There are several other riders evenly distributed throughout the small end of the German cafà‡-a buffet of carefully selected, sliced, and exotically arranged Euro and American pros. Travis Rice, Nicolas Mueller, Freddy Kalbermatten, Marko Grilc, Mathieu Crepel, Christophe Schmidt, Markus Keller, and Viktor Teymurov are all here for the Gap Jump. None look up from their plates. Eventually I wander over between David, Christoph, and Travis, eavesdropping on their conversation long enough to do some pseudo-interviewing. I nibble on their dialog-sticking my recorder into their stream of discussion like I dipped for the last pickle with the salad-bar tongs.
David Benedek: “I really wanted to create a time-out from the regular snowboarding season and dedicate a week to simply pushing the technical envelope-invite a few riders, build a perfect setup, and see what everyone comes up with within a week.”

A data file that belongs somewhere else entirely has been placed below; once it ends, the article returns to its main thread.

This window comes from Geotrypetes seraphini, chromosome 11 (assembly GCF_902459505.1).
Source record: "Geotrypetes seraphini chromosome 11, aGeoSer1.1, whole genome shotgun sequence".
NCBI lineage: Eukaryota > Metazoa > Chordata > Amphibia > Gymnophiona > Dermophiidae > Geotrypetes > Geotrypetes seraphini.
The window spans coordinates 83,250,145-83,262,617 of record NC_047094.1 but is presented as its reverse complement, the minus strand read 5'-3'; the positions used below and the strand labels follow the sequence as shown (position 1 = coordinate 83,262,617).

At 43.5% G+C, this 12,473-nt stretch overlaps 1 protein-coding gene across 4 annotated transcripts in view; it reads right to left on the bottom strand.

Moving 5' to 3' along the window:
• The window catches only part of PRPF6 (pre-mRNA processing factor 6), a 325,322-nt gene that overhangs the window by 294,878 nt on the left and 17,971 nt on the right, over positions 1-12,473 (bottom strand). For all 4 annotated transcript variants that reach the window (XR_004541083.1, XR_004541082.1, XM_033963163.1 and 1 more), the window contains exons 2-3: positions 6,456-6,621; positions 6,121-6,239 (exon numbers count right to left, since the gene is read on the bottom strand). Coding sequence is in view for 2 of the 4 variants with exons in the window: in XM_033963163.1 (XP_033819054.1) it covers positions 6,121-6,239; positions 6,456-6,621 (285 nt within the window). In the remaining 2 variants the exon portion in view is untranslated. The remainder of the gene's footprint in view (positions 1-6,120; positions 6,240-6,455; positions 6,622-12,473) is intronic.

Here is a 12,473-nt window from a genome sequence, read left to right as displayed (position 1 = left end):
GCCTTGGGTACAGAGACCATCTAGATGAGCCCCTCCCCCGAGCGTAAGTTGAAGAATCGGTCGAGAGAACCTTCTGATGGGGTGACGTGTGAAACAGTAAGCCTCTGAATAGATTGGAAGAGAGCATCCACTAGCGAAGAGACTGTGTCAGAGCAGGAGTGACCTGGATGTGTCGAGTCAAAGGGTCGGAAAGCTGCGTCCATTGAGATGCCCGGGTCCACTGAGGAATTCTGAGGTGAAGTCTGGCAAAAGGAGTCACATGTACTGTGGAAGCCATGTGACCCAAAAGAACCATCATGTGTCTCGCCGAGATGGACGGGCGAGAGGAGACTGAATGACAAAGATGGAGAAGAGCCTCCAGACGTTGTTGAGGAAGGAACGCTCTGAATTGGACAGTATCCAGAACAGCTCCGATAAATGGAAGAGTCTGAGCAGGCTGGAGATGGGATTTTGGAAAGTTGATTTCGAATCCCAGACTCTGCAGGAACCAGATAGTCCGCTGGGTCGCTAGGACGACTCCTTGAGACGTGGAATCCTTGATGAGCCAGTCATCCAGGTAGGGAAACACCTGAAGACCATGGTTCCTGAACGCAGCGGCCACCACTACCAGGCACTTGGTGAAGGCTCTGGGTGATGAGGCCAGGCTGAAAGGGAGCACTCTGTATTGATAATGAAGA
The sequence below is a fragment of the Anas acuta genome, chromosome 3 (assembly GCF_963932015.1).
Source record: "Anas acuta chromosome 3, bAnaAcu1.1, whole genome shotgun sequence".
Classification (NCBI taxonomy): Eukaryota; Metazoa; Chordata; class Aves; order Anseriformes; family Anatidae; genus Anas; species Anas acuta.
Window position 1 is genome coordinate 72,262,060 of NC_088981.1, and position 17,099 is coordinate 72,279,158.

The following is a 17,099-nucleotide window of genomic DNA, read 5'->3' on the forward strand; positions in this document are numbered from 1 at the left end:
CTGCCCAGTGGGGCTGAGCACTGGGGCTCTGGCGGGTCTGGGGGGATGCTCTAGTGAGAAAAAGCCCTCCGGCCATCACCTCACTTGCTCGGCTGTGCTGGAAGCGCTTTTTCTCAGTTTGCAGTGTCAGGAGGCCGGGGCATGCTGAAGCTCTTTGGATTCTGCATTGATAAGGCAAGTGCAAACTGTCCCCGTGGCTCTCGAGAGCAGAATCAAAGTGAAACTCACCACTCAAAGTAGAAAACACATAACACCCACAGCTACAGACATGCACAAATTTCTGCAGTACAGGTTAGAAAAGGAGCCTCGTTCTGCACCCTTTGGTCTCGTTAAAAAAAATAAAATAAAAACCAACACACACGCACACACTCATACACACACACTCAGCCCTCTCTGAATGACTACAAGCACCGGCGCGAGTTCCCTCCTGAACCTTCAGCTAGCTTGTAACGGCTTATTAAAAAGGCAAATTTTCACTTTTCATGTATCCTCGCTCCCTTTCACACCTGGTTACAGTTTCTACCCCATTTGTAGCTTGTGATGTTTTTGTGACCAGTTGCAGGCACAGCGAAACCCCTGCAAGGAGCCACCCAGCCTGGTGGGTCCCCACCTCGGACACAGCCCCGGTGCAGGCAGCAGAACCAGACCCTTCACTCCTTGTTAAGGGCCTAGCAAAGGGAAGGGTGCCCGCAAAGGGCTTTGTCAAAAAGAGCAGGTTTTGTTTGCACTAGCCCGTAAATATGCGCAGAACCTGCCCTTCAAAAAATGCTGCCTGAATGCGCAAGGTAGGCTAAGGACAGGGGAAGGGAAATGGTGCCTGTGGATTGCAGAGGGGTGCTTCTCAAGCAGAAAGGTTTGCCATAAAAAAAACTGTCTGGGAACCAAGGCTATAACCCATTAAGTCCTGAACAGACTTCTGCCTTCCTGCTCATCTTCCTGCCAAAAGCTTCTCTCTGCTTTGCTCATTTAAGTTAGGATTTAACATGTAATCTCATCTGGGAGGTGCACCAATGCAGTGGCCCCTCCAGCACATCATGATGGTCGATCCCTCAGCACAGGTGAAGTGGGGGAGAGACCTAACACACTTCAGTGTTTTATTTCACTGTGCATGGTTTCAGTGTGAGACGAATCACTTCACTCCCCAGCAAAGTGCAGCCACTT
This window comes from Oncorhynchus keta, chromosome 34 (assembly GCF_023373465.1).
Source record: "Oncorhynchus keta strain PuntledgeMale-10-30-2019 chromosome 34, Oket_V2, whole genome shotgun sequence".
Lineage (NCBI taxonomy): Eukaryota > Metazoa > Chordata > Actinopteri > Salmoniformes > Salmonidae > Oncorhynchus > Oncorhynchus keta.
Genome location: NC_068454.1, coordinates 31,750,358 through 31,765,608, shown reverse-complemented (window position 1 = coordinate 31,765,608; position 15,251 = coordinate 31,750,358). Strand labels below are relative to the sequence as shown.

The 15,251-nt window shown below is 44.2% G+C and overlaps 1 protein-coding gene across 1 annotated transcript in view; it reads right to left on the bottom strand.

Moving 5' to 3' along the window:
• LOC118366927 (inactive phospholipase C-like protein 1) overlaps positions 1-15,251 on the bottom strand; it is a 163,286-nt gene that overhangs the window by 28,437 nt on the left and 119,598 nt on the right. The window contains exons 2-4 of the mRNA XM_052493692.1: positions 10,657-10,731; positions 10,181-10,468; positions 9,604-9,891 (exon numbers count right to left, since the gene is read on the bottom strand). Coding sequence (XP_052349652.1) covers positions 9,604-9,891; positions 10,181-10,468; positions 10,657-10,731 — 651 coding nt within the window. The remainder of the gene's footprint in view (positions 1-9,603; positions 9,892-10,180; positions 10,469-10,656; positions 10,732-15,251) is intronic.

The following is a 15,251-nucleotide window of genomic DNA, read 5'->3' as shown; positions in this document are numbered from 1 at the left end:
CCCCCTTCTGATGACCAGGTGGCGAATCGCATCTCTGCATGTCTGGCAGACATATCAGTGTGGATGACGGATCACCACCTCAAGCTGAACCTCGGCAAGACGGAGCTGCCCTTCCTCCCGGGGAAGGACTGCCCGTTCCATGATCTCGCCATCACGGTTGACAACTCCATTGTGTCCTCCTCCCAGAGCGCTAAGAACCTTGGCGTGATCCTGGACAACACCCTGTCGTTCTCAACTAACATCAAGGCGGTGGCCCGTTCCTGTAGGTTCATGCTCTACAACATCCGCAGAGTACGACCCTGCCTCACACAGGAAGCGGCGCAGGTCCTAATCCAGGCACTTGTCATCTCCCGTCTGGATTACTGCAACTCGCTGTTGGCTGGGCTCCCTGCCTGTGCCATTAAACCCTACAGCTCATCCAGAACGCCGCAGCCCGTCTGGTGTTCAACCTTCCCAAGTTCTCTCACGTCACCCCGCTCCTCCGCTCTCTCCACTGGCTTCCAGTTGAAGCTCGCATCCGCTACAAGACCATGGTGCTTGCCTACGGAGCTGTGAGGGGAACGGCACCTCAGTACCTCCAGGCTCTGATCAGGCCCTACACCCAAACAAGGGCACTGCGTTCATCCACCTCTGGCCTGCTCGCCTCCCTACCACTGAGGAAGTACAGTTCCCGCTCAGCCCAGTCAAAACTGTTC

Travis Parker: “I’ve been reading about brains, like what percentage of brain power you use, and you know, no one uses enough! Just by doing things differently-doing things with your left hand instead of your right-you bring other parts of your brain alive. Makes you smarter-your mind progresses and grows differently. I’ve switched my stance around to regular. I’ve been doing everything left-handed for the last few weeks. I feel amazing.”
Christoph Weber: “For me, it’s a lot about the building part, too. I am really into finding out which constructions and transitions work best for certain jumps. I think after this week we’ll be a lot closer to knowing what the ultimate jump will have to look like.”
Marko Grilc: “It’s really cool how this session went off. Yesterday everyone was just feeling the kicker, and then suddenly one guy goes off and everyone starts feeling the session-steps it up. I did my first frontside ten of the season here, so I feel good.”
More Grilc: “Everyone did something sick. David, Travis Rice, and Matthieu look so solid on this jump.”
Travis Parker: “These guys seem invincible”-referring to other riders at the table.